The River Severn - by Maisie, Rosa, Daniella, Beth & Sophie, aged 8 and 9
- The River Severn is in the UK, at about 220 miles, it is usually considered to be the longest river in the UK.
- It flows though the region of Powys in Wales, and the counties of Shropshire, Worcestershire and Gloucester in England. The Seven has the greatest water flow of any river in England or Wales.
- It is used to power electricity, grow food and crops and for water in general.
- The source of the River Severn is in Plynlimon (Wales) and the mouth of the river is in Severn Estuary.
- The source of the River Severn is marked by a large pole carved with writing in both languages, English and Welsh.
- The River Stour, River Vyrnwy, River Worfe, River Teme, River and Avon [Warwickshire Avon] are all tributaries of the Severn.
- Several large towns have developed from the original settlements on the banks of the Severn. These include: Newton, Welshpool, Shrewsbruy, Ironbridge, Stourport, Worcester, Tewkesbury and Gloucester.
- The River Seven is bridged in lots of places. Two of the bridges, the Severn Bridge and the Second Severn Crossing, link Wales and England by road.
- Before the 16th Century, the Bristol Channel was know as the Severn seas.
- The river is normally about twenty feet deep but can rise to over 50 during the Severn Bore.
The tidal bore on the Severn is well known, as it is one of the biggest in the world. Where the river meets the sea at the Bristol Channal, the esturay is massive (over five miles wide) and when high tides flow into it, the tides can go twenty-five miles up the river!
Riding the Severn Bore, canoeing, kayaking, cruising, boating, dragon boating, elvering (fishing for baby eels), drinks for animals and hydro power.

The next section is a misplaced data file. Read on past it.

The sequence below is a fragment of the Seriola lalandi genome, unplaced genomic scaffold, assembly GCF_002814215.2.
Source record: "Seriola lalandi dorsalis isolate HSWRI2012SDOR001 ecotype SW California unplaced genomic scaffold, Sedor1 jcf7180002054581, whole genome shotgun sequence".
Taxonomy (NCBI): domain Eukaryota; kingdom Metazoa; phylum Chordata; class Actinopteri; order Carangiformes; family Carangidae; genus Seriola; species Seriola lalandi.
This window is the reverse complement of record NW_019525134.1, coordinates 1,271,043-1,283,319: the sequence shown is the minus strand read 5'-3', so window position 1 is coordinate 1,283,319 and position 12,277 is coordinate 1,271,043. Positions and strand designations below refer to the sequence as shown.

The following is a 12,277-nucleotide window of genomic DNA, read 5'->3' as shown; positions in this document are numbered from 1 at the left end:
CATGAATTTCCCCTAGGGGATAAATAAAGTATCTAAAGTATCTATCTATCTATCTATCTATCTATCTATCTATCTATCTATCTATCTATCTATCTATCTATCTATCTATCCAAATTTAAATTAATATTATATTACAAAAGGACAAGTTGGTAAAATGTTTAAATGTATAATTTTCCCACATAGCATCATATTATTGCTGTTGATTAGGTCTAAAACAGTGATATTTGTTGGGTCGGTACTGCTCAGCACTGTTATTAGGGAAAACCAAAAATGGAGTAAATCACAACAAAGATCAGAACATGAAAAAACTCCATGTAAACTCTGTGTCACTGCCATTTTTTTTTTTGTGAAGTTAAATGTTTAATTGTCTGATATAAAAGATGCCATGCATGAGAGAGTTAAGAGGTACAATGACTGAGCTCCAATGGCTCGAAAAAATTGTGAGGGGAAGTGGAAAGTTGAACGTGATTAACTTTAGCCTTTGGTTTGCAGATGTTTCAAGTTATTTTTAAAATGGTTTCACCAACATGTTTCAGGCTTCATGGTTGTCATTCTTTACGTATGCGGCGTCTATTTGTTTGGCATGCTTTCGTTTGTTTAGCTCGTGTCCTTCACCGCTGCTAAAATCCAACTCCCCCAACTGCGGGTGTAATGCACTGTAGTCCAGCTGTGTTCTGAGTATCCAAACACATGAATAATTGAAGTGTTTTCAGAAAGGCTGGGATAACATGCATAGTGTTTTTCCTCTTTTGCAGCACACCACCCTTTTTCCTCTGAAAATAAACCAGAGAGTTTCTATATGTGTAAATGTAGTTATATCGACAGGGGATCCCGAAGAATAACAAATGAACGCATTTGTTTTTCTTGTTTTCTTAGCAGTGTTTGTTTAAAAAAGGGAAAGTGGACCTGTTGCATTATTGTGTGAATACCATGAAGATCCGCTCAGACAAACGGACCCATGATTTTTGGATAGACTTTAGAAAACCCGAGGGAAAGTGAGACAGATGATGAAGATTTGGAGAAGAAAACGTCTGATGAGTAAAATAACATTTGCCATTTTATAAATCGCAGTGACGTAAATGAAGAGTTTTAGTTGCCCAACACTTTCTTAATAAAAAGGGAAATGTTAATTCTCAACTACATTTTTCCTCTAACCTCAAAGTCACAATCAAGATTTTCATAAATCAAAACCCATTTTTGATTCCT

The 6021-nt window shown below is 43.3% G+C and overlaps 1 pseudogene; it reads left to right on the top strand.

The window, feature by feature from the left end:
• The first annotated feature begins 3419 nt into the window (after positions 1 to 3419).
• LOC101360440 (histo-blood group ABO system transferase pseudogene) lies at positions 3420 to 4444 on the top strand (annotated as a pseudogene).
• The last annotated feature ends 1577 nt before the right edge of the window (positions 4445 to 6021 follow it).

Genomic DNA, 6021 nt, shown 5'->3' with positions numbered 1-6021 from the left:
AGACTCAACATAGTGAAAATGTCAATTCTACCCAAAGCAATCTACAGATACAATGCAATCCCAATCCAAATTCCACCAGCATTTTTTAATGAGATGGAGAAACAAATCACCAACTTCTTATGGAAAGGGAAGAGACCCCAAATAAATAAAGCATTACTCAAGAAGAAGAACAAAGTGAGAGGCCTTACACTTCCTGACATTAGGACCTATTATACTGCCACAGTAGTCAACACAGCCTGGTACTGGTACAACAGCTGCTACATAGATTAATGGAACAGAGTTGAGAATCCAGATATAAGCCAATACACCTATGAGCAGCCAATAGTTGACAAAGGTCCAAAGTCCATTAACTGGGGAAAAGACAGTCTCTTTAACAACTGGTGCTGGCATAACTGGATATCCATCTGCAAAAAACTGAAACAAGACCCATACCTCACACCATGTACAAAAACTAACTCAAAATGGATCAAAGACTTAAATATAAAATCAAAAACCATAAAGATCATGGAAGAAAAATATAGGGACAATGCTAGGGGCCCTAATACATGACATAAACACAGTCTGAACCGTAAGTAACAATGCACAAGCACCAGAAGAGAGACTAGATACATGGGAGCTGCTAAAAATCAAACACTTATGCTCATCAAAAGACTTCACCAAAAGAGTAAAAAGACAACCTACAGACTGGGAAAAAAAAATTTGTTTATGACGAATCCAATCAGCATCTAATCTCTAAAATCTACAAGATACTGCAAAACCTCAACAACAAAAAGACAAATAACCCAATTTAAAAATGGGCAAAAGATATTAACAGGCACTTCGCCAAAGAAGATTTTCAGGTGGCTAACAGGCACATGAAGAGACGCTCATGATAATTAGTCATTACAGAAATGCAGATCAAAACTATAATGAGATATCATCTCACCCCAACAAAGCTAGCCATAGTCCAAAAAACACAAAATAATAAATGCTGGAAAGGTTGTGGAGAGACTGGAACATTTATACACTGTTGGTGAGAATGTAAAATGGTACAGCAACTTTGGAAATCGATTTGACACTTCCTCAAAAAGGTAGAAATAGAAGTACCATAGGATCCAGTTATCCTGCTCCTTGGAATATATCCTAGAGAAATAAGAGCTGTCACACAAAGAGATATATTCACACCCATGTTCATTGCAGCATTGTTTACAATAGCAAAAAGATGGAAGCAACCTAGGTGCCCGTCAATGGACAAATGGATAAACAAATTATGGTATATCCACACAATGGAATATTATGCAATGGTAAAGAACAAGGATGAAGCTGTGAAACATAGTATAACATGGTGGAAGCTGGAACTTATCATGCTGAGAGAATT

According to some sources, the name Severn' is derived from Sabrina and is based on the mythical story of a nymph who is said to have drowned in the river called Sabrina.
All rivers follow a similar journey, they start at the source and end at the mouth or Delta where it reaches the sea or ocean.
The river begains at its souce high up in the mountains or hills. to begin with the river does not have much power. many small tributaries join it at confluences (meaning that it quickly gathers momentum) Although th eriver is shallow its speed means that it is powerful enough to erode rocks. Often the rivers will have waterfalls in their upper course when their are layers of hard and soft rock. Overtime the waterfall becomes bigger and bigger.
In its middle course the river widens, deepens and travels more slowly. becasue of the sediment that it is carrying, the river may look brown and murky. At this point, the river flows through its flood plain (areas that are flooded when the river breaks its banks)
In its lower course the river is near its final destination, the sea or ocean! During its lower course the river as at its widest and slowest. The river now has less energy, therefore it drops the sediment that has been carried. The fresh water of the river than starts to mix with the salty water from the sea. Deltas and estuaries can form mudflats. Mudflats can be important breeding grounds for wading birds and other wildlife.
Bank - A river bank is the land on the side of the river.
Bed - The river bed is the ground at the bottom of a river.
Basin - The land water has to cross to reach a river. Then collects all available water from tributaries, creeles and steams in it’s area.
Canal - The canal is a waterway, it lets all tipes of boats to go across bourders or Countries.
Current - The strength and speed of the river.
Delta - A wide muddy or sandy area where some rivers meet.
Estuary - The Estuary is a part rock when soils fall in, it makes the river very murky and brown it is also a part where its flat and wide.
Erosion - A fast flowing river that can damage the riverbanks.
Flood plain - Flood plains make flood by the bank or forests.
Fresh water - Water that has not got salt in it.
Mouth - The end of a river.
Stream - A smaller version of a river.
Source - The end of a river.